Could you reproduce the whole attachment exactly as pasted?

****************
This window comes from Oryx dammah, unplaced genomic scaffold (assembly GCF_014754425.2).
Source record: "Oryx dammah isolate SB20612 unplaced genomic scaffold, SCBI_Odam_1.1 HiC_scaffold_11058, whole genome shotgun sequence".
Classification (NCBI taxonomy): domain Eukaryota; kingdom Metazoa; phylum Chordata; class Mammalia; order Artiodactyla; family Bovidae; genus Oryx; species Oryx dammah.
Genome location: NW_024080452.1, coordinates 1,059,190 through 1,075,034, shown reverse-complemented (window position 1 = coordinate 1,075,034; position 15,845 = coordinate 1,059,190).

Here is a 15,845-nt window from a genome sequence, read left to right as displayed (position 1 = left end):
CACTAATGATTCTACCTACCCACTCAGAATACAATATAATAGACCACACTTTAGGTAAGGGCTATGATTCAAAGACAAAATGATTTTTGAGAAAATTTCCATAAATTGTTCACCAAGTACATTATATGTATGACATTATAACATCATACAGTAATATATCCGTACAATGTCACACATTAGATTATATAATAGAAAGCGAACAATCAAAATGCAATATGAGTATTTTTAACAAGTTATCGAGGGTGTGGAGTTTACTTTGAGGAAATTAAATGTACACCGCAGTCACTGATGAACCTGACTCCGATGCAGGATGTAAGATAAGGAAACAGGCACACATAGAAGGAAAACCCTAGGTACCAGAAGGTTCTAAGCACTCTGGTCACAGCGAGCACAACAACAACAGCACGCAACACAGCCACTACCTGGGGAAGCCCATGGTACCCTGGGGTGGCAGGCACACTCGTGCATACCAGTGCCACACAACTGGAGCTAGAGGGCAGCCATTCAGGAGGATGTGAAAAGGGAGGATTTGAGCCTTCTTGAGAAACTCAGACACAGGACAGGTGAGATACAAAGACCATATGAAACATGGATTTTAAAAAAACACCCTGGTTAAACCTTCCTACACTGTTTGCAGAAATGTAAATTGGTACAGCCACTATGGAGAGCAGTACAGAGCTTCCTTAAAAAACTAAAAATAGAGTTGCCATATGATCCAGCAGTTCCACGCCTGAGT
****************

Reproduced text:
This window comes from Oryx dammah, unplaced genomic scaffold (assembly GCF_014754425.2).
Source record: "Oryx dammah isolate SB20612 unplaced genomic scaffold, SCBI_Odam_1.1 HiC_scaffold_11058, whole genome shotgun sequence".
Classification (NCBI taxonomy): domain Eukaryota; kingdom Metazoa; phylum Chordata; class Mammalia; order Artiodactyla; family Bovidae; genus Oryx; species Oryx dammah.
Genome location: NW_024080452.1, coordinates 1,059,190 through 1,075,034, shown reverse-complemented (window position 1 = coordinate 1,075,034; position 15,845 = coordinate 1,059,190).

Here is a 15,845-nt window from a genome sequence, read left to right as displayed (position 1 = left end):
CACTAATGATTCTACCTACCCACTCAGAATACAATATAATAGACCACACTTTAGGTAAGGGCTATGATTCAAAGACAAAATGATTTTTGAGAAAATTTCCATAAATTGTTCACCAAGTACATTATATGTATGACATTATAACATCATACAGTAATATATCCGTACAATGTCACACATTAGATTATATAATAGAAAGCGAACAATCAAAATGCAATATGAGTATTTTTAACAAGTTATCGAGGGTGTGGAGTTTACTTTGAGGAAATTAAATGTACACCGCAGTCACTGATGAACCTGACTCCGATGCAGGATGTAAGATAAGGAAACAGGCACACATAGAAGGAAAACCCTAGGTACCAGAAGGTTCTAAGCACTCTGGTCACAGCGAGCACAACAACAACAGCACGCAACACAGCCACTACCTGGGGAAGCCCATGGTACCCTGGGGTGGCAGGCACACTCGTGCATACCAGTGCCACACAACTGGAGCTAGAGGGCAGCCATTCAGGAGGATGTGAAAAGGGAGGATTTGAGCCTTCTTGAGAAACTCAGACACAGGACAGGTGAGATACAAAGACCATATGAAACATGGATTTTAAAAAAACACCCTGGTTAAACCTTCCTACACTGTTTGCAGAAATGTAAATTGGTACAGCCACTATGGAGAGCAGTACAGAGCTTCCTTAAAAAACTAAAAATAGAGTTGCCATATGATCCAGCAGTTCCACGCCTGAGT